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NTSB Chief On Bryant Crash: `Bad Things Can Happen To Good Organizations’    – Los Angeles Sentinel | Los Angeles Sentinel

The National Transportation Safety Board chairman today “squares” certain elements of the Commission’s findings on the helicopter company involved in the crash that killed Lakers legendary Kobe Bryant and eight others last year. Is difficult. “

The NTSB has released an official report on the crash in Carabasus on Tuesday, January 26, 2020, and recommendations to avoid such a crash in the future.

Investigators have accused Burbank-based Island Express of “insufficient review and monitoring of safety management systems,” but NTSB investigators have no reason to believe the company is an unsafe carrier. Stated.

NTSB Chairman Robert Samwalt admitted in a briefing with reporters that it was “difficult to square” after a board hearing.

“We felt there was more we could do to monitor their operations,” he said, and found, for example, that the company’s safety managers were not well trained. Mentioned the 2019 audit by Chevron.

Kobe Bryant and his daughter Janna Bryant (Photo: Twitter / UConn Women’s Hoops)

But Samwalt also said that “bad things can happen to a good organization,” and that the company’s overall record did not flag anything.

“They voluntarily canceled the flight (due to bad weather), and that’s what we want them to do,” he said.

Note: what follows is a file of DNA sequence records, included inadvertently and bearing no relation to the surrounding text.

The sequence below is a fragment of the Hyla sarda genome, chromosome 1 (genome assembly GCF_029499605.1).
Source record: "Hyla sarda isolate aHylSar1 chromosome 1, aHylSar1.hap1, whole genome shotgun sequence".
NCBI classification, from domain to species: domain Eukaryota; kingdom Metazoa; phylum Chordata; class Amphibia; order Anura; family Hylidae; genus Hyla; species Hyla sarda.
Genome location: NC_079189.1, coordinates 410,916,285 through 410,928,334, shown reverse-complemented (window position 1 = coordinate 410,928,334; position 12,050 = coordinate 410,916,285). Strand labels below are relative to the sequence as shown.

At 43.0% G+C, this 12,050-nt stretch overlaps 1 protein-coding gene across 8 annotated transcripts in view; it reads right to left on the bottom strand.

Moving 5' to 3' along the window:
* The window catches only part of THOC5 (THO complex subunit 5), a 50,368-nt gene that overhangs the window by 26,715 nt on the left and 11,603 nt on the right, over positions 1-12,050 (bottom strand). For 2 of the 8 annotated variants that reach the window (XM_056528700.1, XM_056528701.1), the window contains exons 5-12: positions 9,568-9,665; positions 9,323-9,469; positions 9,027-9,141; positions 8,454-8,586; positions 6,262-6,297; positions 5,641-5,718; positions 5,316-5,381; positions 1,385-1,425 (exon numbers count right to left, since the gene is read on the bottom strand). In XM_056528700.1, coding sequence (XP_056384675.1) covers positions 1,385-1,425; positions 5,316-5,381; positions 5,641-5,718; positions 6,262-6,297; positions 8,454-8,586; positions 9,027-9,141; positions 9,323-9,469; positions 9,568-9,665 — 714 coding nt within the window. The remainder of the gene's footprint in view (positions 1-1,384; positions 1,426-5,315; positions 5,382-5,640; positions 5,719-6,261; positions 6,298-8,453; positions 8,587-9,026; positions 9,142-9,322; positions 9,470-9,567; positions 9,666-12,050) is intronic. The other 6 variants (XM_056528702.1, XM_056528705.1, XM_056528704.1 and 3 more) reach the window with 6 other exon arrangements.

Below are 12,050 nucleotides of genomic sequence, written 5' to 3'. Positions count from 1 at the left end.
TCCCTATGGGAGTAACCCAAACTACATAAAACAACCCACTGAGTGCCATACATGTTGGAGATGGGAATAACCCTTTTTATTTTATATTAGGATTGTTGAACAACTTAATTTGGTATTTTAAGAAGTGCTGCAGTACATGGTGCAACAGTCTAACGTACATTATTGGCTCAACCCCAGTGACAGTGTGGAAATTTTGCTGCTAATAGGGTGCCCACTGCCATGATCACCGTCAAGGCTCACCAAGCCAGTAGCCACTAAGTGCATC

A representative of Island Express said the company would not comment on Tuesday’s report.

The NTSB struck a helicopter on the hillside after discovering that pilot Ala Zobayan was disorientated by the thick fog and was unable to distinguish from the bottom to the top.

According to NTSB senior researcher Bill English, Zobayan told air traffic controllers, “He had climbed to 4,000 feet, but by that time the helicopter had a tight left turn and was descending rapidly. This operation is consistent with the pilot experiencing spatial disorientation and limited visibility. “

In a briefing with a reporter, Samwalt believes he was able to avoid the crash at any time before Zobayan jumped into the clouds, Van Nuys Airport is 10-12 miles away, and helicopters can also land in the open field. I pointed out. Other less populated areas.

Zobayan operates in VFR and pilots need to be able to see where they are heading. According to the NTSB, he was not allowed to dive into the clouds under the VFR.

Sumwalt said neither Island Express nor Zobayan are legally permitted to operate in instrument flight rules that require IFR flight plans and instrument ratings. IFR would have allowed him to fly in the clouds.

Sumwalt said many helicopter operators, including the oil and gas industry, will adopt a two-pilot model, but believe that such an aircraft can be safely operated by a single pilot.

Along with Bryant, 41-year-old and his 13-year-old daughter Janna were also killed in the crash:

— John Altobelli (56), longtime coach of the Orange Coast College baseball team, wife Keri (46), and 13-year-old daughter Alyssa, who was Janna’s teammate on the Bryant Mamba Sports Academy basketball team.

— Sarah Chester (45) and her 13-year-old daughter Peyton (with Janna and Alyssa).

— Christina Mosel, 38, one of Bryant’s assistant coaches on the Mamba Academy team.And

— Zobayan, 50 years old.



NTSB Chief On Bryant Crash: `Bad Things Can Happen To Good Organizations’    – Los Angeles Sentinel | Los Angeles Sentinel Source link NTSB Chief On Bryant Crash: `Bad Things Can Happen To Good Organizations’    – Los Angeles Sentinel | Los Angeles Sentinel

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